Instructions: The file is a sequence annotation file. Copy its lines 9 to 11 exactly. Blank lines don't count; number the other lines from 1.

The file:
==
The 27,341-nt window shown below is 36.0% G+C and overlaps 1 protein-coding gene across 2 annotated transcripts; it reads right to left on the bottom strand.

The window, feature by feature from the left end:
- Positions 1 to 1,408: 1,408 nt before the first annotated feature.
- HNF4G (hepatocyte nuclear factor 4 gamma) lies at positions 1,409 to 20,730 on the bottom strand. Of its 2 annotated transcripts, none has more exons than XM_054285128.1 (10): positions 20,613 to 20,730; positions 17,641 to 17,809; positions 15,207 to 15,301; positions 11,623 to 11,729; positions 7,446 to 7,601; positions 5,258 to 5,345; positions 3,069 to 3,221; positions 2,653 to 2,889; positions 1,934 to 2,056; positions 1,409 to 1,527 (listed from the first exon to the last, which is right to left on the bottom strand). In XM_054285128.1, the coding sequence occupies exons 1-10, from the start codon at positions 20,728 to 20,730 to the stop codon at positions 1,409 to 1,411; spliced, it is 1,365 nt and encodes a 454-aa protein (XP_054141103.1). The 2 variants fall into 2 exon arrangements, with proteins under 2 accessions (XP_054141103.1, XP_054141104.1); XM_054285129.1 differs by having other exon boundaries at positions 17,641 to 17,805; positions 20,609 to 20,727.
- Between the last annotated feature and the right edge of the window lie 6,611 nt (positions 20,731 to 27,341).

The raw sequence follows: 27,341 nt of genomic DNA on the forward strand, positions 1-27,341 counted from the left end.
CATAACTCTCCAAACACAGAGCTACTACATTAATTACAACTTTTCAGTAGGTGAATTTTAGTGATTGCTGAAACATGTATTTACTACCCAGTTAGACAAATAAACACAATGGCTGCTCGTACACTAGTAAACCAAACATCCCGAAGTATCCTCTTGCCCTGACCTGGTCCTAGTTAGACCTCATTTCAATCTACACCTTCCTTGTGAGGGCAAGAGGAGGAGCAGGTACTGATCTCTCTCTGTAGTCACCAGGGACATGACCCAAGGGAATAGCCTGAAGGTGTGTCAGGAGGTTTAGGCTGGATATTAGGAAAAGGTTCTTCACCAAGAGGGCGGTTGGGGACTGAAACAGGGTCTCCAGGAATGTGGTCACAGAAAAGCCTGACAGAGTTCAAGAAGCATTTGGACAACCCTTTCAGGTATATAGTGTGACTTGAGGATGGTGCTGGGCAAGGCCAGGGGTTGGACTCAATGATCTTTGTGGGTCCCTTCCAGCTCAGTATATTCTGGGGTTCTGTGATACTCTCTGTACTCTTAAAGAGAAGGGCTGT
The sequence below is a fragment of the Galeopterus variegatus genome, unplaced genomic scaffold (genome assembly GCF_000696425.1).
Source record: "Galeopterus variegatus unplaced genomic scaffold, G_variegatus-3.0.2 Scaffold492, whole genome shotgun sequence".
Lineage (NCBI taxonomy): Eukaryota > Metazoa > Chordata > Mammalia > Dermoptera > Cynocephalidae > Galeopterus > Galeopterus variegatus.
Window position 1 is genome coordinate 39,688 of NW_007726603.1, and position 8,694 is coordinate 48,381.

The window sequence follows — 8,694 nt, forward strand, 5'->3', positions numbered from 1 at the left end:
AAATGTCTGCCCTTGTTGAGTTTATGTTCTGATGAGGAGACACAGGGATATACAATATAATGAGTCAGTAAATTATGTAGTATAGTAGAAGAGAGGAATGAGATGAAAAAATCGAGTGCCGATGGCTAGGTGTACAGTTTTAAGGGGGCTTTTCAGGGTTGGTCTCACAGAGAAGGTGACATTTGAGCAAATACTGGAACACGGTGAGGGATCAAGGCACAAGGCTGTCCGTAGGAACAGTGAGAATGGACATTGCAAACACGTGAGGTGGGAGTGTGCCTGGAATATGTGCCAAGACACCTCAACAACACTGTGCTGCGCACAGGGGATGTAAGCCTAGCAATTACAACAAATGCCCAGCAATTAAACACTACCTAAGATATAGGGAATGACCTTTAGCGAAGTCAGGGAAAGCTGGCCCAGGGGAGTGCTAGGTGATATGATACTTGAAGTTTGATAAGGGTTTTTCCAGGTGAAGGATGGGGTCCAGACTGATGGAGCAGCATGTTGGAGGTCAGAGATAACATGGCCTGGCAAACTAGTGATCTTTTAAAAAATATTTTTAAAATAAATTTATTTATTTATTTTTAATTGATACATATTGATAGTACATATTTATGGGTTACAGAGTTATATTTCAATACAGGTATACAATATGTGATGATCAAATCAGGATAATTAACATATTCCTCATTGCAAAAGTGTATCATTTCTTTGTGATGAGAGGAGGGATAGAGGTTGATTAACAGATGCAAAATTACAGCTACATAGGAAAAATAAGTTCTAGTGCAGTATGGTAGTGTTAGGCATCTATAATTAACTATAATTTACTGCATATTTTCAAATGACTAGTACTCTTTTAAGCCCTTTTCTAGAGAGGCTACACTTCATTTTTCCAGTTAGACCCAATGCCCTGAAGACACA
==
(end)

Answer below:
Source record: "Galeopterus variegatus unplaced genomic scaffold, G_variegatus-3.0.2 Scaffold492, whole genome shotgun sequence".
Lineage (NCBI taxonomy): Eukaryota > Metazoa > Chordata > Mammalia > Dermoptera > Cynocephalidae > Galeopterus > Galeopterus variegatus.
Window position 1 is genome coordinate 39,688 of NW_007726603.1, and position 8,694 is coordinate 48,381.